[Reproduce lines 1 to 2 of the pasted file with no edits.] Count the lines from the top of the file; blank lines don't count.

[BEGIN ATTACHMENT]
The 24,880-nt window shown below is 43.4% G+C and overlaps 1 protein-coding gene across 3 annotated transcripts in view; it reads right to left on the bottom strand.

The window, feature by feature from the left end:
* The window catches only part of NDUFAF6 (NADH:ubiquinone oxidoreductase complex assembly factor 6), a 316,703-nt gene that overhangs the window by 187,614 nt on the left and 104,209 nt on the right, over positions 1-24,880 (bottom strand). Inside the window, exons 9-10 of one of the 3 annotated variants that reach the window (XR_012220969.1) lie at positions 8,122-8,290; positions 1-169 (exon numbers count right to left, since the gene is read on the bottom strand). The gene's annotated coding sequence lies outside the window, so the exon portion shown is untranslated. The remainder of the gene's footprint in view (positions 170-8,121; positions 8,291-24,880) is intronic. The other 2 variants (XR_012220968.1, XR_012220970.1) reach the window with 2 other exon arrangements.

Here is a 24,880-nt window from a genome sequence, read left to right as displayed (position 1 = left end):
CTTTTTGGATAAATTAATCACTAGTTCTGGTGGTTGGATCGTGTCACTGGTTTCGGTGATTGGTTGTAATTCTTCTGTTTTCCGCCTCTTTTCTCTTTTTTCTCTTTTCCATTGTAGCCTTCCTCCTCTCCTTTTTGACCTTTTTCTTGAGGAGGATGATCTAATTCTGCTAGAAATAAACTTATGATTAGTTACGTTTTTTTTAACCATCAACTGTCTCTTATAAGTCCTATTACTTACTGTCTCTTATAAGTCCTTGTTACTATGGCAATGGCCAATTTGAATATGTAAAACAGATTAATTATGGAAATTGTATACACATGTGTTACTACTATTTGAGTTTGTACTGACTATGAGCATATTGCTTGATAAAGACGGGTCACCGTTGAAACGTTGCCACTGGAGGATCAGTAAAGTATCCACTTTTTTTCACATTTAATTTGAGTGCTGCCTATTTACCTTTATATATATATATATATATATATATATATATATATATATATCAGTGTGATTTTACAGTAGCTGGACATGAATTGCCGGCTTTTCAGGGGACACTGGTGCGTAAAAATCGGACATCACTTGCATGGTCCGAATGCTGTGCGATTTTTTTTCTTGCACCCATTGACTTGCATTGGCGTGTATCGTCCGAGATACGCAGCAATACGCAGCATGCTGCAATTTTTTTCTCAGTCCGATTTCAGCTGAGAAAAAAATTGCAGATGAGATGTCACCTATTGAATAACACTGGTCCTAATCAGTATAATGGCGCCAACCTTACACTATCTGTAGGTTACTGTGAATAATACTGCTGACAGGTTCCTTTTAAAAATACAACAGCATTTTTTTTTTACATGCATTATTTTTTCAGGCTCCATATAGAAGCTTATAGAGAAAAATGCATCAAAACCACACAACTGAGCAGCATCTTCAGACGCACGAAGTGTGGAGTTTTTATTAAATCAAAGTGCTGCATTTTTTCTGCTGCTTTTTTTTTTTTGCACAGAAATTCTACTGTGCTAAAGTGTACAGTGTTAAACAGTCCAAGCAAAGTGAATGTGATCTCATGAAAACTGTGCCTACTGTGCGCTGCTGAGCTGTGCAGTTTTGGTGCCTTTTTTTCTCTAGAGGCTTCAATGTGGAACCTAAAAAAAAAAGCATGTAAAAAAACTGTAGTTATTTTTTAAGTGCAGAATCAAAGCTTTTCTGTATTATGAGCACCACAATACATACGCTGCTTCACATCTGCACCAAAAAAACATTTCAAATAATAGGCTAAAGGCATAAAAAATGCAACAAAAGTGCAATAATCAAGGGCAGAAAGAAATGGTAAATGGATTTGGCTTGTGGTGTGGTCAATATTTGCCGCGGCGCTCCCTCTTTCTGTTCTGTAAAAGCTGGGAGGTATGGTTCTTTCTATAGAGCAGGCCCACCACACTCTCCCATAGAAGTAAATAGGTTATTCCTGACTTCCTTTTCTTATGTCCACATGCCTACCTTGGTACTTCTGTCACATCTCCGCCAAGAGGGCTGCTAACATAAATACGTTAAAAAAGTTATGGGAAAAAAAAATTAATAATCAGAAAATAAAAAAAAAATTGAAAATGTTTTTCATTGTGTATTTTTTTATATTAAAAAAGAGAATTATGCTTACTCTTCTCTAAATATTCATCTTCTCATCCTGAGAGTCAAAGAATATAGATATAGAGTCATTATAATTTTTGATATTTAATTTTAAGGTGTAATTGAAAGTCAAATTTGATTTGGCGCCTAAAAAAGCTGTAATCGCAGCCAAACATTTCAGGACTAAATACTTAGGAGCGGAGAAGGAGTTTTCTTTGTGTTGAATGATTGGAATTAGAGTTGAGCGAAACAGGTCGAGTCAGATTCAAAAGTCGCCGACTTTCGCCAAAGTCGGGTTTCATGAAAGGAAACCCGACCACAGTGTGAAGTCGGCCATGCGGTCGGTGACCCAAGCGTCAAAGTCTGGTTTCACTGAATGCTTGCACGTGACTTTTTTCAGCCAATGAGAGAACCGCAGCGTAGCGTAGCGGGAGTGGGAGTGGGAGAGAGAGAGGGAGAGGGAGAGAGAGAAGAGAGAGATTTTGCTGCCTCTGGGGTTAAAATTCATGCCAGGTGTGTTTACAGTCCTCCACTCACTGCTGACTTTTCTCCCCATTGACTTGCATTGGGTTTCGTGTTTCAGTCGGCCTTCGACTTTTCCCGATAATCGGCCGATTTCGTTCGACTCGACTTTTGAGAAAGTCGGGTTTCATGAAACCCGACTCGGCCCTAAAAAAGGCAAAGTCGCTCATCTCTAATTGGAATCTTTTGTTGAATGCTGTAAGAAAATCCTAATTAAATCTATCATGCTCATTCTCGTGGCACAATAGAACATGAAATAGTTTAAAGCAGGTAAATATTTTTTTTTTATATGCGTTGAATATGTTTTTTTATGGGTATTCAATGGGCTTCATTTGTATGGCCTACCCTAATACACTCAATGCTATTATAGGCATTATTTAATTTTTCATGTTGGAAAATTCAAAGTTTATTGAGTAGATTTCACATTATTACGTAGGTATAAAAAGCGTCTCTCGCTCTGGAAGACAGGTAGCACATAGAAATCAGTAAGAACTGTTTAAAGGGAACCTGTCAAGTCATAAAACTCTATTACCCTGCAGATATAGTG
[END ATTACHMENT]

The 24,880-nt window shown below is 43.4% G+C and overlaps 1 protein-coding gene across 3 annotated transcripts in view; it reads right to left on the bottom strand.

The window, feature by feature from the left end: